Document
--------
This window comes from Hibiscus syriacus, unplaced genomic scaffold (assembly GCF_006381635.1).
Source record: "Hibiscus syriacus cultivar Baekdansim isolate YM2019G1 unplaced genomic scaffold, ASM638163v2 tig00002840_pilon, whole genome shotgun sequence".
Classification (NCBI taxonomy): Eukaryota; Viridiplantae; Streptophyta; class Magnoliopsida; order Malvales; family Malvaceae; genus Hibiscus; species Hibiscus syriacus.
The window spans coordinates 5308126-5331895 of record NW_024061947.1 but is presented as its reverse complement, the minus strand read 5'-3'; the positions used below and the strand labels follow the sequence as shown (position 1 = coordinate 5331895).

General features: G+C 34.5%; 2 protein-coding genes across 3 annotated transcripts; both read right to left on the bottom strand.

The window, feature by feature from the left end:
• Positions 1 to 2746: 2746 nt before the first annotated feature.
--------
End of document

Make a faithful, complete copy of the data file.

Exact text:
This window comes from Hibiscus syriacus, unplaced genomic scaffold (assembly GCF_006381635.1).
Source record: "Hibiscus syriacus cultivar Baekdansim isolate YM2019G1 unplaced genomic scaffold, ASM638163v2 tig00002840_pilon, whole genome shotgun sequence".
Classification (NCBI taxonomy): Eukaryota; Viridiplantae; Streptophyta; class Magnoliopsida; order Malvales; family Malvaceae; genus Hibiscus; species Hibiscus syriacus.
The window spans coordinates 5308126-5331895 of record NW_024061947.1 but is presented as its reverse complement, the minus strand read 5'-3'; the positions used below and the strand labels follow the sequence as shown (position 1 = coordinate 5331895).

General features: G+C 34.5%; 2 protein-coding genes across 3 annotated transcripts; both read right to left on the bottom strand.

The window, feature by feature from the left end:
• Positions 1 to 2746: 2746 nt before the first annotated feature.